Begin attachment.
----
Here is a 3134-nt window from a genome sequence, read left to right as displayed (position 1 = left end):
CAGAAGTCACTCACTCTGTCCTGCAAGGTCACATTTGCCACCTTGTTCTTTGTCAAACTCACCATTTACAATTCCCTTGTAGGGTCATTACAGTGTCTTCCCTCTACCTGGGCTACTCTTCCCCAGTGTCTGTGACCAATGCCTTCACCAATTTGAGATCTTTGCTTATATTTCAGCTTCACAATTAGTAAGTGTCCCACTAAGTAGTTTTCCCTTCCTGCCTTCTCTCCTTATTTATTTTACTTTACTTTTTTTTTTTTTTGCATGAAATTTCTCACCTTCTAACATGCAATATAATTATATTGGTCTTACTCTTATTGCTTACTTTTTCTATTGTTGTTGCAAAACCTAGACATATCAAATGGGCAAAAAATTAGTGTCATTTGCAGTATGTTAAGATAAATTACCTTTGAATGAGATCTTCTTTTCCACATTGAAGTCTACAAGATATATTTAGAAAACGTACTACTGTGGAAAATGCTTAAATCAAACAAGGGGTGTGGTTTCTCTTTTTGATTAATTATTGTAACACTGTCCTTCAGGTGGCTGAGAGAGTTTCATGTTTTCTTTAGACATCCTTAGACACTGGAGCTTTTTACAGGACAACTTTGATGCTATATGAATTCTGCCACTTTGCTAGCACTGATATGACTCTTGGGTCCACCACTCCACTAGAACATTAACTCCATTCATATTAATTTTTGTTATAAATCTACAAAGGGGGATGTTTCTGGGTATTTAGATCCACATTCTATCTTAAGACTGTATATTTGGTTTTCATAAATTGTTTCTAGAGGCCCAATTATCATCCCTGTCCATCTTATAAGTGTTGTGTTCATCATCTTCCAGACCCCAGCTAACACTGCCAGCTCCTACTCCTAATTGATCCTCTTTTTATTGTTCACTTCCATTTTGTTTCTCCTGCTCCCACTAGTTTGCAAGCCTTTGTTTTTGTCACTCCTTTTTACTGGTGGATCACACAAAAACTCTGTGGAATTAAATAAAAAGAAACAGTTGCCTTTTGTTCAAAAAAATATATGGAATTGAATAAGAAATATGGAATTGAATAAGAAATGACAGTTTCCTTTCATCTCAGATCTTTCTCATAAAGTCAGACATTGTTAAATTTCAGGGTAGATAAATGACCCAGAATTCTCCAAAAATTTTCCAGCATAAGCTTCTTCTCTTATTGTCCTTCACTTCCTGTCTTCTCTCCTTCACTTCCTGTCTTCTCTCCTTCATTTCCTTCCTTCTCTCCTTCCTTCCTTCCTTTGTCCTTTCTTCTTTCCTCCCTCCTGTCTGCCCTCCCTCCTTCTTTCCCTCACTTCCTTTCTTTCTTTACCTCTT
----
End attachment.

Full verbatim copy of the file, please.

Here is a 3134-nt window from a genome sequence, read left to right as displayed (position 1 = left end):
CAGAAGTCACTCACTCTGTCCTGCAAGGTCACATTTGCCACCTTGTTCTTTGTCAAACTCACCATTTACAATTCCCTTGTAGGGTCATTACAGTGTCTTCCCTCTACCTGGGCTACTCTTCCCCAGTGTCTGTGACCAATGCCTTCACCAATTTGAGATCTTTGCTTATATTTCAGCTTCACAATTAGTAAGTGTCCCACTAAGTAGTTTTCCCTTCCTGCCTTCTCTCCTTATTTATTTTACTTTACTTTTTTTTTTTTTTGCATGAAATTTCTCACCTTCTAACATGCAATATAATTATATTGGTCTTACTCTTATTGCTTACTTTTTCTATTGTTGTTGCAAAACCTAGACATATCAAATGGGCAAAAAATTAGTGTCATTTGCAGTATGTTAAGATAAATTACCTTTGAATGAGATCTTCTTTTCCACATTGAAGTCTACAAGATATATTTAGAAAACGTACTACTGTGGAAAATGCTTAAATCAAACAAGGGGTGTGGTTTCTCTTTTTGATTAATTATTGTAACACTGTCCTTCAGGTGGCTGAGAGAGTTTCATGTTTTCTTTAGACATCCTTAGACACTGGAGCTTTTTACAGGACAACTTTGATGCTATATGAATTCTGCCACTTTGCTAGCACTGATATGACTCTTGGGTCCACCACTCCACTAGAACATTAACTCCATTCATATTAATTTTTGTTATAAATCTACAAAGGGGGATGTTTCTGGGTATTTAGATCCACATTCTATCTTAAGACTGTATATTTGGTTTTCATAAATTGTTTCTAGAGGCCCAATTATCATCCCTGTCCATCTTATAAGTGTTGTGTTCATCATCTTCCAGACCCCAGCTAACACTGCCAGCTCCTACTCCTAATTGATCCTCTTTTTATTGTTCACTTCCATTTTGTTTCTCCTGCTCCCACTAGTTTGCAAGCCTTTGTTTTTGTCACTCCTTTTTACTGGTGGATCACACAAAAACTCTGTGGAATTAAATAAAAAGAAACAGTTGCCTTTTGTTCAAAAAAATATATGGAATTGAATAAGAAATATGGAATTGAATAAGAAATGACAGTTTCCTTTCATCTCAGATCTTTCTCATAAAGTCAGACATTGTTAAATTTCAGGGTAGATAAATGACCCAGAATTCTCCAAAAATTTTCCAGCATAAGCTTCTTCTCTTATTGTCCTTCACTTCCTGTCTTCTCTCCTTCACTTCCTGTCTTCTCTCCTTCATTTCCTTCCTTCTCTCCTTCCTTCCTTCCTTTGTCCTTTCTTCTTTCCTCCCTCCTGTCTGCCCTCCCTCCTTCTTTCCCTCACTTCCTTTCTTTCTTTACCTCTT